Adam's custom-made wheelchair resulted from a consultation he had with an Apria seating specialist, Dennis Layton (Layton), in early 2007. Layton came to plaintiffs' home to perform an evaluation (Doc. 113–2, pp. 11–12). As a result of the evaluation, plaintiffs selected a variety of wheelchair components for Adam's wheelchair and discussed the 312G (Doc. 113–2, p. 35). Apria assembled the wheelchair and Layton delivered it to plaintiffs on March 30, 2007 (Doc. 114–7). At that time, the 312G armrests were not present (Doc. 113–2, pp. 49–50). On April 23, 2007, Layton met with plaintiffs and ordered the 312Gs for Adam's wheelchair, which plaintiffs received on June 21, 2007 (Doc. 113–2, p. 56; Doc. 114–9). Phoenix sold the 312Gs at issue to Apria (Doc. 54–1, p. 2; Doc. 122–3, p. 4).

Virgil testified at his deposition that the 312Gs arrived in a large box. Inside the box was a large, sealed plastic baggy containing the 312Gs. Virgil called Layton to discuss the 312Gs' installation. Virgil then opened the baggy and stated he was “engulfed” by an “overpowering” odor (Doc. 113–9, p. 41). He then placed the 312Gs in the garage to “air out” for approximately seven days, as he did not feel comfortable immediately placing them on Adam's wheelchair due to the odor. As the odor allegedly did not dissipate, Virgil placed them on the outdoor patio for approximately three to four days (Doc. 113–9, p. 43). At that point, as he felt the odor had sufficiently diminished, Virgil placed them on Adam's chair (Doc. 113–9, p. 44).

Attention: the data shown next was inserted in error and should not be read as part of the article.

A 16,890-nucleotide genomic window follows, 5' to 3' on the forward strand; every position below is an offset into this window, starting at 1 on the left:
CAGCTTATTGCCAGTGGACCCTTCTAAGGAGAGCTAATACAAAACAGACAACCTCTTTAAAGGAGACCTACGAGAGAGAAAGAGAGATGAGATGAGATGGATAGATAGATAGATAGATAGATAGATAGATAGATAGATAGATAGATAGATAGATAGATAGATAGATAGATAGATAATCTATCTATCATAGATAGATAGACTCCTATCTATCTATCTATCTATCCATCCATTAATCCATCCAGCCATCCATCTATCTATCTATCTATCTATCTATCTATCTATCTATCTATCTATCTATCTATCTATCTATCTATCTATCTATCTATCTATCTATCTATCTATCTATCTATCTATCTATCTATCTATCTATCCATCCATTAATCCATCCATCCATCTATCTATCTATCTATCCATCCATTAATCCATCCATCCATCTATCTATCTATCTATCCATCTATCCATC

Adam had used the 312Gs for approximately seven to ten days when his nurse Lois Frailey (Frailey) noticed fluid-filled blisters forming on Adam's arms on August 7, 2007. Thus, Virgil, Melody Smith (Melody), Virgil's wife and Adam's mother, and Frailey took Adam to the emergency room where he received treatment (Doc. 113–9, p. 53).

Virgil testified that initial testing of the 312Gs indicated a heightened level of Mercury (Doc. 113–9, p. 70). Virgil also states that certain tests conducted at the direction of Dr. Rauckman, a toxicologist, indicated that the 312Gs' cover contained Cyanate (Doc. 113–9, p. 76).

Thus, plaintiffs filed the instant action in this Court on July 28, 2009, on the basis of diversity (Doc. 1). Plaintiffs' amended complaint alleges two counts of strict liability against Phoenix. Specifically, plaintiffs state that at the time the 312G left the possession and control of Phoenix it was, “in a defective and unreasonably dangerous condition” and that: